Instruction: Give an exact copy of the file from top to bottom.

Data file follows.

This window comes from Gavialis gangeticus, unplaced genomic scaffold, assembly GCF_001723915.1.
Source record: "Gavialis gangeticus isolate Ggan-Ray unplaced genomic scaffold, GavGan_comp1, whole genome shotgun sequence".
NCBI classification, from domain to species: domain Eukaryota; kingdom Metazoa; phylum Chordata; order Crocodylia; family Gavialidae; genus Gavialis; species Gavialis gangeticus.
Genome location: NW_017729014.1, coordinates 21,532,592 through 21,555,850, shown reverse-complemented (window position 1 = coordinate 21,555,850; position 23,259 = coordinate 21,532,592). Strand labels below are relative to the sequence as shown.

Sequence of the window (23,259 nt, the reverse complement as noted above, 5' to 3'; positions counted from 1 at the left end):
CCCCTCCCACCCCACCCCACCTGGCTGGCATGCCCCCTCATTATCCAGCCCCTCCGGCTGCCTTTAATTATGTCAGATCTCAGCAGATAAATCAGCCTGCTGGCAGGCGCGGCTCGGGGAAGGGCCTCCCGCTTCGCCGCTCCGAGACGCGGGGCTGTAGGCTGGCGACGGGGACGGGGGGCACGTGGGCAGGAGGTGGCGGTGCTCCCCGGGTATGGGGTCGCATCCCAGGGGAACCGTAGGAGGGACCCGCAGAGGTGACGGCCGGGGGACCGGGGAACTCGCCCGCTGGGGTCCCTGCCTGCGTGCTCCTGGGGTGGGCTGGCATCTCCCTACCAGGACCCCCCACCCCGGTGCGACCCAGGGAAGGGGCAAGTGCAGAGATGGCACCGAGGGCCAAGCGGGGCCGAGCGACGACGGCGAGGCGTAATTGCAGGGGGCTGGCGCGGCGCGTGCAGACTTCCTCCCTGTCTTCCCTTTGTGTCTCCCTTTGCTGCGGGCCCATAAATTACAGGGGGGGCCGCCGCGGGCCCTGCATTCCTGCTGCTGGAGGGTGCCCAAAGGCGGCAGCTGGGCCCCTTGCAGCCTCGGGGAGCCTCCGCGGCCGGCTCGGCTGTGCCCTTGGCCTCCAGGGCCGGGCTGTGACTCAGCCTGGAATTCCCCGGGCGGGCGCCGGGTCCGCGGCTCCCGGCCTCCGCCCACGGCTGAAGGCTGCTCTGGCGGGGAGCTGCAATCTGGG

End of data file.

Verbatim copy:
This window comes from Gavialis gangeticus, unplaced genomic scaffold, assembly GCF_001723915.1.
Source record: "Gavialis gangeticus isolate Ggan-Ray unplaced genomic scaffold, GavGan_comp1, whole genome shotgun sequence".
NCBI classification, from domain to species: domain Eukaryota; kingdom Metazoa; phylum Chordata; order Crocodylia; family Gavialidae; genus Gavialis; species Gavialis gangeticus.
Genome location: NW_017729014.1, coordinates 21,532,592 through 21,555,850, shown reverse-complemented (window position 1 = coordinate 21,555,850; position 23,259 = coordinate 21,532,592). Strand labels below are relative to the sequence as shown.

Sequence of the window (23,259 nt, the reverse complement as noted above, 5' to 3'; positions counted from 1 at the left end):
CCCCTCCCACCCCACCCCACCTGGCTGGCATGCCCCCTCATTATCCAGCCCCTCCGGCTGCCTTTAATTATGTCAGATCTCAGCAGATAAATCAGCCTGCTGGCAGGCGCGGCTCGGGGAAGGGCCTCCCGCTTCGCCGCTCCGAGACGCGGGGCTGTAGGCTGGCGACGGGGACGGGGGGCACGTGGGCAGGAGGTGGCGGTGCTCCCCGGGTATGGGGTCGCATCCCAGGGGAACCGTAGGAGGGACCCGCAGAGGTGACGGCCGGGGGACCGGGGAACTCGCCCGCTGGGGTCCCTGCCTGCGTGCTCCTGGGGTGGGCTGGCATCTCCCTACCAGGACCCCCCACCCCGGTGCGACCCAGGGAAGGGGCAAGTGCAGAGATGGCACCGAGGGCCAAGCGGGGCCGAGCGACGACGGCGAGGCGTAATTGCAGGGGGCTGGCGCGGCGCGTGCAGACTTCCTCCCTGTCTTCCCTTTGTGTCTCCCTTTGCTGCGGGCCCATAAATTACAGGGGGGGCCGCCGCGGGCCCTGCATTCCTGCTGCTGGAGGGTGCCCAAAGGCGGCAGCTGGGCCCCTTGCAGCCTCGGGGAGCCTCCGCGGCCGGCTCGGCTGTGCCCTTGGCCTCCAGGGCCGGGCTGTGACTCAGCCTGGAATTCCCCGGGCGGGCGCCGGGTCCGCGGCTCCCGGCCTCCGCCCACGGCTGAAGGCTGCTCTGGCGGGGAGCTGCAATCTGGG